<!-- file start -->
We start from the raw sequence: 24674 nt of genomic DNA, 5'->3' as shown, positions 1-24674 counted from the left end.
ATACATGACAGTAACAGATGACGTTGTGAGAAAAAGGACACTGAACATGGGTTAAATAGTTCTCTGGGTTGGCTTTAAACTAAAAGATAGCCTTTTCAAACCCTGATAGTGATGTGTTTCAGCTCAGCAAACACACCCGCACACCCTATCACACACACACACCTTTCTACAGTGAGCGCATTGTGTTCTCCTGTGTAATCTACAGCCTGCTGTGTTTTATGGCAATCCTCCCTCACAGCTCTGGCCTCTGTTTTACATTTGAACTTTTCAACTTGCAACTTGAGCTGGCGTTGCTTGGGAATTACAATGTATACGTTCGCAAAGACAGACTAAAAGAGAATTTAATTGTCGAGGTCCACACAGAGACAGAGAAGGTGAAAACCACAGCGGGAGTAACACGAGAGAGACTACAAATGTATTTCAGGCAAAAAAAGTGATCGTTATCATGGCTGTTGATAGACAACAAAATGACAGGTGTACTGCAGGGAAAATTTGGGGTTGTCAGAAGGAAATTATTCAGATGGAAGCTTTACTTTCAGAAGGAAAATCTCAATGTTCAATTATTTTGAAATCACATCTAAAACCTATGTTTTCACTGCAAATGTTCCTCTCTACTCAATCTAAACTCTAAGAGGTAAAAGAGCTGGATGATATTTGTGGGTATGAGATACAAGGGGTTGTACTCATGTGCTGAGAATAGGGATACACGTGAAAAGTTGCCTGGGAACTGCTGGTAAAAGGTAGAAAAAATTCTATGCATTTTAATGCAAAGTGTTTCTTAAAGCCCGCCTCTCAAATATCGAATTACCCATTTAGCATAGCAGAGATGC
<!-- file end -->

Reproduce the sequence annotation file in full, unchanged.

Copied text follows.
We start from the raw sequence: 24674 nt of genomic DNA, 5'->3' as shown, positions 1-24674 counted from the left end.
ATACATGACAGTAACAGATGACGTTGTGAGAAAAAGGACACTGAACATGGGTTAAATAGTTCTCTGGGTTGGCTTTAAACTAAAAGATAGCCTTTTCAAACCCTGATAGTGATGTGTTTCAGCTCAGCAAACACACCCGCACACCCTATCACACACACACACCTTTCTACAGTGAGCGCATTGTGTTCTCCTGTGTAATCTACAGCCTGCTGTGTTTTATGGCAATCCTCCCTCACAGCTCTGGCCTCTGTTTTACATTTGAACTTTTCAACTTGCAACTTGAGCTGGCGTTGCTTGGGAATTACAATGTATACGTTCGCAAAGACAGACTAAAAGAGAATTTAATTGTCGAGGTCCACACAGAGACAGAGAAGGTGAAAACCACAGCGGGAGTAACACGAGAGAGACTACAAATGTATTTCAGGCAAAAAAAGTGATCGTTATCATGGCTGTTGATAGACAACAAAATGACAGGTGTACTGCAGGGAAAATTTGGGGTTGTCAGAAGGAAATTATTCAGATGGAAGCTTTACTTTCAGAAGGAAAATCTCAATGTTCAATTATTTTGAAATCACATCTAAAACCTATGTTTTCACTGCAAATGTTCCTCTCTACTCAATCTAAACTCTAAGAGGTAAAAGAGCTGGATGATATTTGTGGGTATGAGATACAAGGGGTTGTACTCATGTGCTGAGAATAGGGATACACGTGAAAAGTTGCCTGGGAACTGCTGGTAAAAGGTAGAAAAAATTCTATGCATTTTAATGCAAAGTGTTTCTTAAAGCCCGCCTCTCAAATATCGAATTACCCATTTAGCATAGCAGAGATGC